NY Times on Posner/Wood's Decision in Stanojkova v. Holder

Not Mincing Words Over Asylum

In the clubby atmosphere of the judiciary, we’d best take note if a federal judge derides another’s “warped logic” and “awful prose” and characterizes as capricious how the entire system handles the daily drama of immigrants’ seeking to stay in this country.

The decision last month by the United States Court of Appeals for the Seventh Circuit in Stanojkova v. Holder is a reminder of the potency and poignancy of individual cases that get lost in the hyperbolic fray of made-for-talk-radio debates on immigration.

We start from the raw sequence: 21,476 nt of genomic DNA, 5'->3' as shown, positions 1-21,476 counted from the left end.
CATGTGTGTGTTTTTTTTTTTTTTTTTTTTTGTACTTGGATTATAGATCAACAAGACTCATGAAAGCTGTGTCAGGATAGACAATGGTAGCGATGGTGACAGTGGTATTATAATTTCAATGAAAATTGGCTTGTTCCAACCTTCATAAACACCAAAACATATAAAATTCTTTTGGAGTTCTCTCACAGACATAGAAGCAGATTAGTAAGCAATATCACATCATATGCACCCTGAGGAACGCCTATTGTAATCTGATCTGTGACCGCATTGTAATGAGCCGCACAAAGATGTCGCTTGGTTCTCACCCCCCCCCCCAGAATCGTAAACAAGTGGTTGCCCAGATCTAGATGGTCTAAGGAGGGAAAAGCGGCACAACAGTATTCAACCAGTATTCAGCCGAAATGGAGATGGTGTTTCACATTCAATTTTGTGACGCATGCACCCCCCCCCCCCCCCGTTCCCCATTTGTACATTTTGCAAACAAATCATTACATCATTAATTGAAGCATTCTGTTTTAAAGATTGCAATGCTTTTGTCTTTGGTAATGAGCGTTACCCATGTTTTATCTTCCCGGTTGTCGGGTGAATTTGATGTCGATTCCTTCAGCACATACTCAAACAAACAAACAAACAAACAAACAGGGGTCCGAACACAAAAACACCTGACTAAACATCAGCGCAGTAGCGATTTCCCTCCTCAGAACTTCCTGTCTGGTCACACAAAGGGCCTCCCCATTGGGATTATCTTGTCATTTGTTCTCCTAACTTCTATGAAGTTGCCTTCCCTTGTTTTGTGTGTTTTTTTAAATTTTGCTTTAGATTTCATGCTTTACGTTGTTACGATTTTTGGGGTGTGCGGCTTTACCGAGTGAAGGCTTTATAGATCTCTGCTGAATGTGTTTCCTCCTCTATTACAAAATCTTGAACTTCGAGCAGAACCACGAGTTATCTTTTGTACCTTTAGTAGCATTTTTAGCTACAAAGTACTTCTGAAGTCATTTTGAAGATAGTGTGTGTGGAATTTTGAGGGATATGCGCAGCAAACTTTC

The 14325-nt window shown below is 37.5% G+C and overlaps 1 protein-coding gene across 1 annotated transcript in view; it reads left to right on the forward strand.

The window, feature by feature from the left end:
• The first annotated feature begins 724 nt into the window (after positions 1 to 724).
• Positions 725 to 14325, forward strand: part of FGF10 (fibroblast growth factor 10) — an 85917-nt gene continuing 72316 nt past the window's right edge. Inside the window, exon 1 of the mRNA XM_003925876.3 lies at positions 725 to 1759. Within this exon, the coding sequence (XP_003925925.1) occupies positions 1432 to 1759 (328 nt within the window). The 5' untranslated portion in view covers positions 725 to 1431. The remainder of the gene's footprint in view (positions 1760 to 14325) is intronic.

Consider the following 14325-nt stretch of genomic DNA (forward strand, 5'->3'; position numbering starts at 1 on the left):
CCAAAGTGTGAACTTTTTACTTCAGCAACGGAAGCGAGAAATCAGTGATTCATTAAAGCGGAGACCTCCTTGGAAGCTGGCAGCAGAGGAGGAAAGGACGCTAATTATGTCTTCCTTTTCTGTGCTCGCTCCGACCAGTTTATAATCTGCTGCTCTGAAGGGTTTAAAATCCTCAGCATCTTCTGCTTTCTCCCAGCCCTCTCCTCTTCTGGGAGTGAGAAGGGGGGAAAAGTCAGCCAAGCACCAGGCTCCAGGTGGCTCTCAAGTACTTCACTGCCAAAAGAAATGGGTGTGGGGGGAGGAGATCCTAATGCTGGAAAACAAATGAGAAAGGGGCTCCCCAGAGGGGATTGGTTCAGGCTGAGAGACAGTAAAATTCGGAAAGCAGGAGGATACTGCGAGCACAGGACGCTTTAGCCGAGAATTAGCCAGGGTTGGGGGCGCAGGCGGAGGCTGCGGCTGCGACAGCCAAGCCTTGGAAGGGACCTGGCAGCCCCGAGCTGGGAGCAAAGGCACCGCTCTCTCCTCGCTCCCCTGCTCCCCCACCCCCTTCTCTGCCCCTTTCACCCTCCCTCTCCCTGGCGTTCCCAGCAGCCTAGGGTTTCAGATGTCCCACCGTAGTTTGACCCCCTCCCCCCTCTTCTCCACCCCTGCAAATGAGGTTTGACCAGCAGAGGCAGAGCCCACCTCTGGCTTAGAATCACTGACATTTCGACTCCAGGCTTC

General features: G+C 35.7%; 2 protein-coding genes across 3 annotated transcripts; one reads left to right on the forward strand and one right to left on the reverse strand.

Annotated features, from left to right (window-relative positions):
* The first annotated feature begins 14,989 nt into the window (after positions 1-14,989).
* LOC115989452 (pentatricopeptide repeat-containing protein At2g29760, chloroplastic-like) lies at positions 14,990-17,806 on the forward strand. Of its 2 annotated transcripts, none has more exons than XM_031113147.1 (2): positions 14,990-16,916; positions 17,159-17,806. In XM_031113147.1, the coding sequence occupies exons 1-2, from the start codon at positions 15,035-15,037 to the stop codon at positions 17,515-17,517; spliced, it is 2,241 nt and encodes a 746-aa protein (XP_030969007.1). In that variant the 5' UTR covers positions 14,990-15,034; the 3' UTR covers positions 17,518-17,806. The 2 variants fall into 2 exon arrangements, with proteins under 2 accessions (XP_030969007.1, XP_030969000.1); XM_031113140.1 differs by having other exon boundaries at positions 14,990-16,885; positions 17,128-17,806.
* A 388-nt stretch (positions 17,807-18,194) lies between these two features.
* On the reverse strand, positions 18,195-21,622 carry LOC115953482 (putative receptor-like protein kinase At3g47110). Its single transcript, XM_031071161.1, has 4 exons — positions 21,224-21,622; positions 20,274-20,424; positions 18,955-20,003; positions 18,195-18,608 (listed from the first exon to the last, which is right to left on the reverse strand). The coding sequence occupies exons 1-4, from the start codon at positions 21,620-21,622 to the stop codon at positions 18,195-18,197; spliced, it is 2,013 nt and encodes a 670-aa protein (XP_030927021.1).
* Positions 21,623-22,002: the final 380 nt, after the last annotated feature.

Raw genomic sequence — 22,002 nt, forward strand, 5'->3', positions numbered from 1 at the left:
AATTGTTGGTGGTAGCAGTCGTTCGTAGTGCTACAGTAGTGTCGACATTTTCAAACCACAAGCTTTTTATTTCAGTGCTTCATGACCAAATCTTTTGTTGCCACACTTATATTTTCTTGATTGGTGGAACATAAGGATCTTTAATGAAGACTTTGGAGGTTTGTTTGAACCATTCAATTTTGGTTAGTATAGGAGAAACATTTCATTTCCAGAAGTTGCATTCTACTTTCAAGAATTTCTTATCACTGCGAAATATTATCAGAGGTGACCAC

The decision by the Chicago court revives sporadically publicized tensions between federal appeals courts and both our lower-prestige, hard-pressed immigration judges and the Board of Immigration Appeals in Falls Church, Va. And it asks us to mull a notion broader than some people may possess of just what constitutes “persecution.”

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